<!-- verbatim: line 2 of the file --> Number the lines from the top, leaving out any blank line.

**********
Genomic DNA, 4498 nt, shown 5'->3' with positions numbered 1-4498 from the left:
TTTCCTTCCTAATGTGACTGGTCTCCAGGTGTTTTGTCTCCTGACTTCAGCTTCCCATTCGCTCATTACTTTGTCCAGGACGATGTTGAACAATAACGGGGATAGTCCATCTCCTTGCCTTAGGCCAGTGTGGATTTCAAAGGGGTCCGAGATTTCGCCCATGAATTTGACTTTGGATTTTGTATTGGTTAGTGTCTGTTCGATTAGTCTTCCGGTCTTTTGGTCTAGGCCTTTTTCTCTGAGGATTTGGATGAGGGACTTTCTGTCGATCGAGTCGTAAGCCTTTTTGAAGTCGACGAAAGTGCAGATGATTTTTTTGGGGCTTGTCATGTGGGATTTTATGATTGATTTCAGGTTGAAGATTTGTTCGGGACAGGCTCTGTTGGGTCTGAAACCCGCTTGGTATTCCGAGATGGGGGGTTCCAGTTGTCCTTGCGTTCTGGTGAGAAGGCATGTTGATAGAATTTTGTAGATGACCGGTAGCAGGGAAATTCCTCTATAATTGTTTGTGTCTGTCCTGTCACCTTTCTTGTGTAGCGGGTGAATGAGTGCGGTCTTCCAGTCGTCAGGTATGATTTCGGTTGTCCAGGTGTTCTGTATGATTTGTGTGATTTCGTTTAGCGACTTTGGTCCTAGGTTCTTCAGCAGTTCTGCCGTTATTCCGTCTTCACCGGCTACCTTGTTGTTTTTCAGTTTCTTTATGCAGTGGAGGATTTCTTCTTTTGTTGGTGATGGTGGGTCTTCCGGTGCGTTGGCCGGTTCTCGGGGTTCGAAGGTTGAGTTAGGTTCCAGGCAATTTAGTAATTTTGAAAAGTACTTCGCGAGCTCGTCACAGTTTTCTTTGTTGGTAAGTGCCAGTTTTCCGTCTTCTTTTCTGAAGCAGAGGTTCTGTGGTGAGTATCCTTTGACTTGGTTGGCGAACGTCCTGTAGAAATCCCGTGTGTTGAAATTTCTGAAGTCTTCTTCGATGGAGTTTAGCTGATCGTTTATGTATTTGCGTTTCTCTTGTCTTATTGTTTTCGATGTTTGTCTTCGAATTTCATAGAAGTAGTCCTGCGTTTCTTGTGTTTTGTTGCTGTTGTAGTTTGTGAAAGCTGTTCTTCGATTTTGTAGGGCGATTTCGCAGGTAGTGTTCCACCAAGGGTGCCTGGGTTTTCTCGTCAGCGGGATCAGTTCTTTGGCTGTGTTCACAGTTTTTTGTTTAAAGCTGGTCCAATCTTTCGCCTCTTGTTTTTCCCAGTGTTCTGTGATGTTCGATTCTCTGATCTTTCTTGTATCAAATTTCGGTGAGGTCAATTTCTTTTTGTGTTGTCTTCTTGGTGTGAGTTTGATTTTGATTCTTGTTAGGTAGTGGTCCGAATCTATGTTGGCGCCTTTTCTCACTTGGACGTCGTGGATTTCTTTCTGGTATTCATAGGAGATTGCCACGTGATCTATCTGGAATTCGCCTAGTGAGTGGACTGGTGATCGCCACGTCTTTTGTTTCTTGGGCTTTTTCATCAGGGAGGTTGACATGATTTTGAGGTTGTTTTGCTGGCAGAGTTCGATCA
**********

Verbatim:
TTTCCTTCCTAATGTGACTGGTCTCCAGGTGTTTTGTCTCCTGACTTCAGCTTCCCATTCGCTCATTACTTTGTCCAGGACGATGTTGAACAATAACGGGGATAGTCCATCTCCTTGCCTTAGGCCAGTGTGGATTTCAAAGGGGTCCGAGATTTCGCCCATGAATTTGACTTTGGATTTTGTATTGGTTAGTGTCTGTTCGATTAGTCTTCCGGTCTTTTGGTCTAGGCCTTTTTCTCTGAGGATTTGGATGAGGGACTTTCTGTCGATCGAGTCGTAAGCCTTTTTGAAGTCGACGAAAGTGCAGATGATTTTTTTGGGGCTTGTCATGTGGGATTTTATGATTGATTTCAGGTTGAAGATTTGTTCGGGACAGGCTCTGTTGGGTCTGAAACCCGCTTGGTATTCCGAGATGGGGGGTTCCAGTTGTCCTTGCGTTCTGGTGAGAAGGCATGTTGATAGAATTTTGTAGATGACCGGTAGCAGGGAAATTCCTCTATAATTGTTTGTGTCTGTCCTGTCACCTTTCTTGTGTAGCGGGTGAATGAGTGCGGTCTTCCAGTCGTCAGGTATGATTTCGGTTGTCCAGGTGTTCTGTATGATTTGTGTGATTTCGTTTAGCGACTTTGGTCCTAGGTTCTTCAGCAGTTCTGCCGTTATTCCGTCTTCACCGGCTACCTTGTTGTTTTTCAGTTTCTTTATGCAGTGGAGGATTTCTTCTTTTGTTGGTGATGGTGGGTCTTCCGGTGCGTTGGCCGGTTCTCGGGGTTCGAAGGTTGAGTTAGGTTCCAGGCAATTTAGTAATTTTGAAAAGTACTTCGCGAGCTCGTCACAGTTTTCTTTGTTGGTAAGTGCCAGTTTTCCGTCTTCTTTTCTGAAGCAGAGGTTCTGTGGTGAGTATCCTTTGACTTGGTTGGCGAACGTCCTGTAGAAATCCCGTGTGTTGAAATTTCTGAAGTCTTCTTCGATGGAGTTTAGCTGATCGTTTATGTATTTGCGTTTCTCTTGTCTTATTGTTTTCGATGTTTGTCTTCGAATTTCATAGAAGTAGTCCTGCGTTTCTTGTGTTTTGTTGCTGTTGTAGTTTGTGAAAGCTGTTCTTCGATTTTGTAGGGCGATTTCGCAGGTAGTGTTCCACCAAGGGTGCCTGGGTTTTCTCGTCAGCGGGATCAGTTCTTTGGCTGTGTTCACAGTTTTTTGTTTAAAGCTGGTCCAATCTTTCGCCTCTTGTTTTTCCCAGTGTTCTGTGATGTTCGATTCTCTGATCTTTCTTGTATCAAATTTCGGTGAGGTCAATTTCTTTTTGTGTTGTCTTCTTGGTGTGAGTTTGATTTTGATTCTTGTTAGGTAGTGGTCCGAATCTATGTTGGCGCCTTTTCTCACTTGGACGTCGTGGATTTCTTTCTGGTATTCATAGGAGATTGCCACGTGATCTATCTGGAATTCGCCTAGTGAGTGGACTGGTGATCGCCACGTCTTTTGTTTCTTGGGCTTTTTCATCAGGGAGGTTGACATGATTTTGAGGTTGTTTTGCTGGCAGAGTTCGATCA